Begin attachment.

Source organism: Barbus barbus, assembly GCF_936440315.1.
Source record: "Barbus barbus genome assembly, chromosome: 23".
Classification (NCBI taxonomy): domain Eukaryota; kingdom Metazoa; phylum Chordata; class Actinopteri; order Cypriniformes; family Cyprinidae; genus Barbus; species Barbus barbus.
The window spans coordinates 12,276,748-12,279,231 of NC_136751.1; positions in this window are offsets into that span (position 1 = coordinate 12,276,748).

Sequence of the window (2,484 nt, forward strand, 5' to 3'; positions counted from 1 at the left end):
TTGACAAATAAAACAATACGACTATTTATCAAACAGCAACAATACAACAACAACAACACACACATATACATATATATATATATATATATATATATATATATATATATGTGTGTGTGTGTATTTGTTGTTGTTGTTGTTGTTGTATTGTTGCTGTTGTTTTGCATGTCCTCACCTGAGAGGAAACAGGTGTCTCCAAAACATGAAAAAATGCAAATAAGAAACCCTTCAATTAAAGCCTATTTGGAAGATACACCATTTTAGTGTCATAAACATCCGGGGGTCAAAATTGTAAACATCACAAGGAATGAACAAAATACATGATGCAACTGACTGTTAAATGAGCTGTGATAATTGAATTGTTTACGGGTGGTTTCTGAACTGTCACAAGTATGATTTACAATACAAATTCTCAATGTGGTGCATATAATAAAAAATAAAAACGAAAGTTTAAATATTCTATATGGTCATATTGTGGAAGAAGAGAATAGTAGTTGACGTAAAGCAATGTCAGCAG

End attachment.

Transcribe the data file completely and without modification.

Source organism: Barbus barbus, assembly GCF_936440315.1.
Source record: "Barbus barbus genome assembly, chromosome: 23".
Classification (NCBI taxonomy): domain Eukaryota; kingdom Metazoa; phylum Chordata; class Actinopteri; order Cypriniformes; family Cyprinidae; genus Barbus; species Barbus barbus.
The window spans coordinates 12,276,748-12,279,231 of NC_136751.1; positions in this window are offsets into that span (position 1 = coordinate 12,276,748).

Sequence of the window (2,484 nt, forward strand, 5' to 3'; positions counted from 1 at the left end):
TTGACAAATAAAACAATACGACTATTTATCAAACAGCAACAATACAACAACAACAACACACACATATACATATATATATATATATATATATATATATATATATATATGTGTGTGTGTGTATTTGTTGTTGTTGTTGTTGTTGTATTGTTGCTGTTGTTTTGCATGTCCTCACCTGAGAGGAAACAGGTGTCTCCAAAACATGAAAAAATGCAAATAAGAAACCCTTCAATTAAAGCCTATTTGGAAGATACACCATTTTAGTGTCATAAACATCCGGGGGTCAAAATTGTAAACATCACAAGGAATGAACAAAATACATGATGCAACTGACTGTTAAATGAGCTGTGATAATTGAATTGTTTACGGGTGGTTTCTGAACTGTCACAAGTATGATTTACAATACAAATTCTCAATGTGGTGCATATAATAAAAAATAAAAACGAAAGTTTAAATATTCTATATGGTCATATTGTGGAAGAAGAGAATAGTAGTTGACGTAAAGCAATGTCAGCAG